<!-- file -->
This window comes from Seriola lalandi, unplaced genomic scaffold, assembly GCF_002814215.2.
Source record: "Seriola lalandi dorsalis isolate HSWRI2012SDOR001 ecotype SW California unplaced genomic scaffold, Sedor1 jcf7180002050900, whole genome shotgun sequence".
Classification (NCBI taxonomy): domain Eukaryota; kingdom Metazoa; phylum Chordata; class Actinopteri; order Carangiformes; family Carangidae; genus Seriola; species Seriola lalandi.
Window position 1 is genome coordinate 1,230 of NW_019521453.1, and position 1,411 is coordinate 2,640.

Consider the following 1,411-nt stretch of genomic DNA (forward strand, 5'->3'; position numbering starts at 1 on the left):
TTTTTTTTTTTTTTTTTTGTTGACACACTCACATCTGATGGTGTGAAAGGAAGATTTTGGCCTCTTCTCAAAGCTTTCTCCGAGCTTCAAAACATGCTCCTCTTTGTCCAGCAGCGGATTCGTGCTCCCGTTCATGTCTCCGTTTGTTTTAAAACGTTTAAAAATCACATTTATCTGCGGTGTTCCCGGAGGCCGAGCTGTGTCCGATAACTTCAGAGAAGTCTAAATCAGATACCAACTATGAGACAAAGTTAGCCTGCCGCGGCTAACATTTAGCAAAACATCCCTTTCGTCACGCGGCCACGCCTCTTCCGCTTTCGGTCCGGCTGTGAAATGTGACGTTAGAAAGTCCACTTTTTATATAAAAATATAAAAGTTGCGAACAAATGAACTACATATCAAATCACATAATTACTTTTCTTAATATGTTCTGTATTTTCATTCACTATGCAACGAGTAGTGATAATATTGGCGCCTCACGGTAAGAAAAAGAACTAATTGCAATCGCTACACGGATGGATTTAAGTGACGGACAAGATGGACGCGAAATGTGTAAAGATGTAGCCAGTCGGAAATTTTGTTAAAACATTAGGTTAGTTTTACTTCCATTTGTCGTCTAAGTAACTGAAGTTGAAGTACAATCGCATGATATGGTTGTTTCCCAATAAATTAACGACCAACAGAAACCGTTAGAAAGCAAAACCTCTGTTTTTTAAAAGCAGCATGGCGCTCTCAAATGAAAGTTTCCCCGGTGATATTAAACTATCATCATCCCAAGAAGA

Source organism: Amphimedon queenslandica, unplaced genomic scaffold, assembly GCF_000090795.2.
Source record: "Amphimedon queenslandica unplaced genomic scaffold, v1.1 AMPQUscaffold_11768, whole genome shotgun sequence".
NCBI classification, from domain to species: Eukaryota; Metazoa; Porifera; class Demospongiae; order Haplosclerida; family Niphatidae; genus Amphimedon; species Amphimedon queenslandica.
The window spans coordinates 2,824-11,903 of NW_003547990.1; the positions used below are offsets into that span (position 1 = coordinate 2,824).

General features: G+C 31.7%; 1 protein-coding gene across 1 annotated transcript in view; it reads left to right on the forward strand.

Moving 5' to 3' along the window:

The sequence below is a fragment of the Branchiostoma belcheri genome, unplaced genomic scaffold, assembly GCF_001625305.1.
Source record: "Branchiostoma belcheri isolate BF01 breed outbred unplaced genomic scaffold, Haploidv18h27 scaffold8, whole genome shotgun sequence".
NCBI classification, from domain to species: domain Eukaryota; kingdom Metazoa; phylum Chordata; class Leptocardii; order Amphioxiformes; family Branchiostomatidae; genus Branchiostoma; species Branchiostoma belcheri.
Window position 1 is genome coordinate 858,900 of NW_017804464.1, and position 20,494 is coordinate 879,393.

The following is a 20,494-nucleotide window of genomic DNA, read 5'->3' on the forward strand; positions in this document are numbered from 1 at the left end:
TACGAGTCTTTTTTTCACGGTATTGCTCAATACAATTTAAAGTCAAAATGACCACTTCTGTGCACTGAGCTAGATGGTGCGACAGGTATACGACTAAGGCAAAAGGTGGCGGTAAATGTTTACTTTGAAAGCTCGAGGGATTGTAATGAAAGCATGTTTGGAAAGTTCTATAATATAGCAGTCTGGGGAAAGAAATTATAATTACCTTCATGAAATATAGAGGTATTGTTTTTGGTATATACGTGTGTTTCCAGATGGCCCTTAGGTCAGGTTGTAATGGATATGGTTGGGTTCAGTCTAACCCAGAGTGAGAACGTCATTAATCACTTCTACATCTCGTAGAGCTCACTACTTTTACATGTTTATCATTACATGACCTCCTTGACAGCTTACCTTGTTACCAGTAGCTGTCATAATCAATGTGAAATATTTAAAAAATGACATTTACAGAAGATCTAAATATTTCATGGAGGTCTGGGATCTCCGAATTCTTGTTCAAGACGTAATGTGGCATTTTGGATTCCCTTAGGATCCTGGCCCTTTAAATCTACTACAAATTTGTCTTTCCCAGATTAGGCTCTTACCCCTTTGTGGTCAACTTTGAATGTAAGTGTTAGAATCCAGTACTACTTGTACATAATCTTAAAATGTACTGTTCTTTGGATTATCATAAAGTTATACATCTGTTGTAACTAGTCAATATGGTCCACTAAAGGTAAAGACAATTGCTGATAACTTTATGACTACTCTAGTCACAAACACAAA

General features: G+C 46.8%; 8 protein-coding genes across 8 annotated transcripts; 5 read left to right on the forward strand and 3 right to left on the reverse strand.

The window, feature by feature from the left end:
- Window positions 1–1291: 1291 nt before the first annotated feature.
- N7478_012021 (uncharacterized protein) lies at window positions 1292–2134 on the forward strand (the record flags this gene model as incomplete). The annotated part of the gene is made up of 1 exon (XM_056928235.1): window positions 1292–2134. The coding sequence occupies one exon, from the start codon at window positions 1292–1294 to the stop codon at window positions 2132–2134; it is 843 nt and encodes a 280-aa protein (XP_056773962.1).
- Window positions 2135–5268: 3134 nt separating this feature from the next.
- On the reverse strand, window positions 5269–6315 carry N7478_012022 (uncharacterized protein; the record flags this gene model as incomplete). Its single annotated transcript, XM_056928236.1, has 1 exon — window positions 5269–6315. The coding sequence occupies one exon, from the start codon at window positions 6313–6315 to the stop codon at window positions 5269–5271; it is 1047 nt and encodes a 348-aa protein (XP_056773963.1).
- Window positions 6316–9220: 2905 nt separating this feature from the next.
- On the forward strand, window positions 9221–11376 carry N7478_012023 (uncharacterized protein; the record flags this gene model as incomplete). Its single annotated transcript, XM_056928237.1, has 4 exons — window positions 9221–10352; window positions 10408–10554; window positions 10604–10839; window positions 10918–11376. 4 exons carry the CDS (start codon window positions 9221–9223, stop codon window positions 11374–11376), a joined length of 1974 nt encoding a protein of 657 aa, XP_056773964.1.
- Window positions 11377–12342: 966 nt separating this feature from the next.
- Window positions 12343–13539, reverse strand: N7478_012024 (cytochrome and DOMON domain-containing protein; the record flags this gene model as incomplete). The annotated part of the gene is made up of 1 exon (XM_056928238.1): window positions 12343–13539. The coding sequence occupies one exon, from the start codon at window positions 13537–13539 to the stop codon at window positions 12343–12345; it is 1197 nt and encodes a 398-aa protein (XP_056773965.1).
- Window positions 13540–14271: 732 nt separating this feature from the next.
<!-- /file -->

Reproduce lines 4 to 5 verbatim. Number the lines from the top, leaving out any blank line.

Window position 1 is genome coordinate 1,230 of NW_019521453.1, and position 1,411 is coordinate 2,640.

Consider the following 1,411-nt stretch of genomic DNA (forward strand, 5'->3'; position numbering starts at 1 on the left):